RD: Authenticity, integrety, connection. These are words that we all consider from time to time. Kyle has obviously been figuring out and discovering what they mean to him and I must admit I am on an earlier step of the same path myself. Drop a comment below and let us hear what your opinion of htose words is and how you apply them to your own work.
Thank you so much to Kyle, and an ongoing thank you to everyone that I have featured so far in this series, and who I am currently talking to. Keep those ideas coming people!
The community needs you. If you’d like to take part in this series of film photographer interviews, please drop us a line or get in touch in the comments. We’re featuring to photographers young and old; famous and obscure, so get in touch and let’s talk.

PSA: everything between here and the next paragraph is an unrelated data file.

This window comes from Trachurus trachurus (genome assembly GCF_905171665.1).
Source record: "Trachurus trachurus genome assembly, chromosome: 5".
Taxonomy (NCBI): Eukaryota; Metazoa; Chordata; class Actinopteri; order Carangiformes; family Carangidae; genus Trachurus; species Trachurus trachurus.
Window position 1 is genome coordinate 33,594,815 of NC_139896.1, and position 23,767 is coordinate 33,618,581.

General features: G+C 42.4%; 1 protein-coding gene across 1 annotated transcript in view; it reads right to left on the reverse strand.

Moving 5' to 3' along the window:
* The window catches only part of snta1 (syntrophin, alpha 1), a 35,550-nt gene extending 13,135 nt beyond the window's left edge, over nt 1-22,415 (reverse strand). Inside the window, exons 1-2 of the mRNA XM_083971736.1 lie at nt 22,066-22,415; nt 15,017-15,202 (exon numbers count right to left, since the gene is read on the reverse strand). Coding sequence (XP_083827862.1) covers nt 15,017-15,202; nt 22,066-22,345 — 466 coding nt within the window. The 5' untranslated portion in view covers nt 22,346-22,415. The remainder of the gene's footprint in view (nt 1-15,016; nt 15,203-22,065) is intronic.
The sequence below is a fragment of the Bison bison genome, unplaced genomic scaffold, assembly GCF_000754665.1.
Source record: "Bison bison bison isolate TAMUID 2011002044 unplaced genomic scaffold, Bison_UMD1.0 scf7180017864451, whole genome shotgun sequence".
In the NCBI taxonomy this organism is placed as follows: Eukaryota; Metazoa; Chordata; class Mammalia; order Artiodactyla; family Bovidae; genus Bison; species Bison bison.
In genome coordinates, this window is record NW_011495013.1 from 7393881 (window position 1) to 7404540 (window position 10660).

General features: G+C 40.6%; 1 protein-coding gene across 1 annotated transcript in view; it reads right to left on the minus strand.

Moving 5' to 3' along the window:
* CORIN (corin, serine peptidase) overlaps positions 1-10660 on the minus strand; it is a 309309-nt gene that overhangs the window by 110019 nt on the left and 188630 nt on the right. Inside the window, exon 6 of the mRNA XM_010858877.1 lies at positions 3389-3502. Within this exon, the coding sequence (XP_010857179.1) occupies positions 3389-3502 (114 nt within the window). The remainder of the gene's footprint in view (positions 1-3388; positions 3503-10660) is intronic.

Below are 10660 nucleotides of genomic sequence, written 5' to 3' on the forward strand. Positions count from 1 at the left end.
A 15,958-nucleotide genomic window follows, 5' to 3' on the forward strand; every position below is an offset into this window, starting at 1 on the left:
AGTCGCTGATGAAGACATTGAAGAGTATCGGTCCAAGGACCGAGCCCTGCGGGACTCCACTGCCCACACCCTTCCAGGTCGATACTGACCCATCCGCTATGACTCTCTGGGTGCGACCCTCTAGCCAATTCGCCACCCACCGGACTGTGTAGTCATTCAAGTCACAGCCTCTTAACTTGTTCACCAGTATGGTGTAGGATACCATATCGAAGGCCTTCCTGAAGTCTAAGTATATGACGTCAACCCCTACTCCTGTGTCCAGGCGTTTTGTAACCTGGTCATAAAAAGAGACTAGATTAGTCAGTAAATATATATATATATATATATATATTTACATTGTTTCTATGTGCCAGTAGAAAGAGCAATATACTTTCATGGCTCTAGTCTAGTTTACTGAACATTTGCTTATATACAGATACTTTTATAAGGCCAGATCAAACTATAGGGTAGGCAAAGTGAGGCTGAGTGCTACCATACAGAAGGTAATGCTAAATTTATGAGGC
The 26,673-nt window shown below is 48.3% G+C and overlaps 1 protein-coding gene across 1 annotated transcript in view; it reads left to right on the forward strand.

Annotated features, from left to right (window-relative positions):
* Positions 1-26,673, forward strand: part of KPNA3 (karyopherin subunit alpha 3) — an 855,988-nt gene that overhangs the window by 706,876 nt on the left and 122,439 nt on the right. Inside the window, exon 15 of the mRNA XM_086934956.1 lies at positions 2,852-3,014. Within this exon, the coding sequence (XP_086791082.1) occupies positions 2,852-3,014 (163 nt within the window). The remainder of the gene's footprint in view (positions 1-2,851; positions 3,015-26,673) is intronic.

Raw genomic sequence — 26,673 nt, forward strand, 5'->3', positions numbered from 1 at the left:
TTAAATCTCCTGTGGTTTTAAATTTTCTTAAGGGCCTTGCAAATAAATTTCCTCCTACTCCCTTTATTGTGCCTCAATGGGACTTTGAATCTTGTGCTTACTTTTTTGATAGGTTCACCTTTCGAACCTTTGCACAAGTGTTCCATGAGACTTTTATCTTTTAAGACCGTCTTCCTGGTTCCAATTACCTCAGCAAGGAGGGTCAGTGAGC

His images of the American West, while of common subject matter such as abandonment and decay, have a fresh look to me. The framing, exposure and color palette are crisp and clean. His images are an important contribution to the body of work documenting this region.
Impressive works and interesting subject matter…especially post a recent major recession in the 90’s, in that part of our globe…and we are about to experience what may be called a global depression in the next 12 months…due to COVID-19 affects. I seek your advise / experiences with exhibitions ? l am aware that many use electronic media to exhibit and share their works and experiences with others; the reach can be amazing. However, have you any words of wisdom about a gallery exhibition format, where people actually see framed works in their original photographic form ? The gallery experience where others…though they maybe very few in overall numbers…parade through a venue with hung works on display.
Thank you…regards: Paul